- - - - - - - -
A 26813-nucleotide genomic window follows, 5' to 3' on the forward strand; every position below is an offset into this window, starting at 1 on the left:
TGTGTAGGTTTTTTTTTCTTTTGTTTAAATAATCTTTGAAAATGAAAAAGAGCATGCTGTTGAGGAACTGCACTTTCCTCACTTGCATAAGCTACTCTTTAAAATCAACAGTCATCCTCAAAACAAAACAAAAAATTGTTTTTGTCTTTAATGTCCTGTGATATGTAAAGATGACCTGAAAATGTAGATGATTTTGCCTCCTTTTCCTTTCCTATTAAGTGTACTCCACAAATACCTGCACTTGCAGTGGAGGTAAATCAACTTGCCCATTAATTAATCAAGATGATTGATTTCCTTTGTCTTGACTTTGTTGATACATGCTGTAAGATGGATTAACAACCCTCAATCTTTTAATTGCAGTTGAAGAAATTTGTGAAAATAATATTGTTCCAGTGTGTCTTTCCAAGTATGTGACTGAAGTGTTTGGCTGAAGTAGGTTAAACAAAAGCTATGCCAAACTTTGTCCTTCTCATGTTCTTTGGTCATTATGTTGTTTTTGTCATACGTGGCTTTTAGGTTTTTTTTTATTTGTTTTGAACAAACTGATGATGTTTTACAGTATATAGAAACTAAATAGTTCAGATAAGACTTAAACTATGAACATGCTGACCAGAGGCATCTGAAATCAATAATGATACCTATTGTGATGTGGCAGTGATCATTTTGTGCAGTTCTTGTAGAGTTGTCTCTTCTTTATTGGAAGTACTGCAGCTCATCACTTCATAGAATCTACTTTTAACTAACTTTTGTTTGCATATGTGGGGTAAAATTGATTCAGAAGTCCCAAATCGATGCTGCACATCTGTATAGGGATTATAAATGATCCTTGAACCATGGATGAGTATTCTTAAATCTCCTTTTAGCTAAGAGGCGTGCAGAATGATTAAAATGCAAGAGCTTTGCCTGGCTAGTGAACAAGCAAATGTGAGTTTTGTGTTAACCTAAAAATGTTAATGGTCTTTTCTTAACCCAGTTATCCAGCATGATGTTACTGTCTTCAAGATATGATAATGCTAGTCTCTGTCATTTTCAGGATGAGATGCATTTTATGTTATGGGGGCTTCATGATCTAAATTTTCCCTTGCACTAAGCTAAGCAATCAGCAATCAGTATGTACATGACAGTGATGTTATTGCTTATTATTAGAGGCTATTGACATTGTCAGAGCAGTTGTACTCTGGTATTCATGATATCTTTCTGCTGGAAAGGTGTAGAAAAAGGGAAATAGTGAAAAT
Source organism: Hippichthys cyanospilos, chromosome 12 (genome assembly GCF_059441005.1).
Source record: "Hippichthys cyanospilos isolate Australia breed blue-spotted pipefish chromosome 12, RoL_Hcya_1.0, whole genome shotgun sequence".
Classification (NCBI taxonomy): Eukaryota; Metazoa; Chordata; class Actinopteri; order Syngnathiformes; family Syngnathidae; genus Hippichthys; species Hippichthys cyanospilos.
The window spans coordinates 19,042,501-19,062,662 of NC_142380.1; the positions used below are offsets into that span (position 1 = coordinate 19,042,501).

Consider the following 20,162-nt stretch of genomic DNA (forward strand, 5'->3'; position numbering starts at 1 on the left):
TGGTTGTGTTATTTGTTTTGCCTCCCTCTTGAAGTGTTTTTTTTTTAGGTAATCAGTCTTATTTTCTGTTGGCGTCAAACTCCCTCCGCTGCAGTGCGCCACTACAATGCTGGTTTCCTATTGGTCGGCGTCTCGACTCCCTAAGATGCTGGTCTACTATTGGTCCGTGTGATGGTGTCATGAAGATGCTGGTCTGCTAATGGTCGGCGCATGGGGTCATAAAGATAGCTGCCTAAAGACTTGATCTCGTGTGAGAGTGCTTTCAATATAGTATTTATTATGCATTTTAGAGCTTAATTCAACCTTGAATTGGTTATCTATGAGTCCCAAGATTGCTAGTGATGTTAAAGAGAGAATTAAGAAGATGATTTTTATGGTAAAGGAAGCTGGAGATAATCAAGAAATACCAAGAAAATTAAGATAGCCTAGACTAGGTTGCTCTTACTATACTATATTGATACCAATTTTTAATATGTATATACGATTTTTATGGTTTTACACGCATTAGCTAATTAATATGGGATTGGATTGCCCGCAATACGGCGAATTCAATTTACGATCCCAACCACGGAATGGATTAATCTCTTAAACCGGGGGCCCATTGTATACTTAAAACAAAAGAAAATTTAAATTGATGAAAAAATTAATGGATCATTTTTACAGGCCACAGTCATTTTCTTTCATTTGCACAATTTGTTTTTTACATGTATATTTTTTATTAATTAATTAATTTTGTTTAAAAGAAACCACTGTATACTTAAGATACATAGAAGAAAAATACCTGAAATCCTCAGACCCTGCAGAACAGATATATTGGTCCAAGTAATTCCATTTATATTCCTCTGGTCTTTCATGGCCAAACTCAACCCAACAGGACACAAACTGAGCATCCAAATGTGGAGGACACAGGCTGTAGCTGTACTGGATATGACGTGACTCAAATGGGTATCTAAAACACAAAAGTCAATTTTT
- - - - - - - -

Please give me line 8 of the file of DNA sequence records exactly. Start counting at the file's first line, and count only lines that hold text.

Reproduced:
TGGTTGTGTTATTTGTTTTGCCTCCCTCTTGAAGTGTTTTTTTTTTAGGTAATCAGTCTTATTTTCTGTTGGCGTCAAACTCCCTCCGCTGCAGTGCGCCACTACAATGCTGGTTTCCTATTGGTCGGCGTCTCGACTCCCTAAGATGCTGGTCTACTATTGGTCCGTGTGATGGTGTCATGAAGATGCTGGTCTGCTAATGGTCGGCGCATGGGGTCATAAAGATAGCTGCCTAAAGACTTGATCTCGTGTGAGAGTGCTTTCAATATAGTATTTATTATGCATTTTAGAGCTTAATTCAACCTTGAATTGGTTATCTATGAGTCCCAAGATTGCTAGTGATGTTAAAGAGAGAATTAAGAAGATGATTTTTATGGTAAAGGAAGCTGGAGATAATCAAGAAATACCAAGAAAATTAAGATAGCCTAGACTAGGTTGCTCTTACTATACTATATTGATACCAATTTTTAATATGTATATACGATTTTTATGGTTTTACACGCATTAGCTAATTAATATGGGATTGGATTGCCCGCAATACGGCGAATTCAATTTACGATCCCAACCACGGAATGGATTAATCTCTTAAACCGGGGGCCCATTGTATACTTAAAACAAAAGAAAATTTAAATTGATGAAAAAATTAATGGATCATTTTTACAGGCCACAGTCATTTTCTTTCATTTGCACAATTTGTTTTTTACATGTATATTTTTTATTAATTAATTAATTTTGTTTAAAAGAAACCACTGTATACTTAAGATACATAGAAGAAAAATACCTGAAATCCTCAGACCCTGCAGAACAGATATATTGGTCCAAGTAATTCCATTTATATTCCTCTGGTCTTTCATGGCCAAACTCAACCCAACAGGACACAAACTGAGCATCCAAATGTGGAGGACACAGGCTGTAGCTGTACTGGATATGACGTGACTCAAATGGGTATCTAAAACACAAAAGTCAATTTTT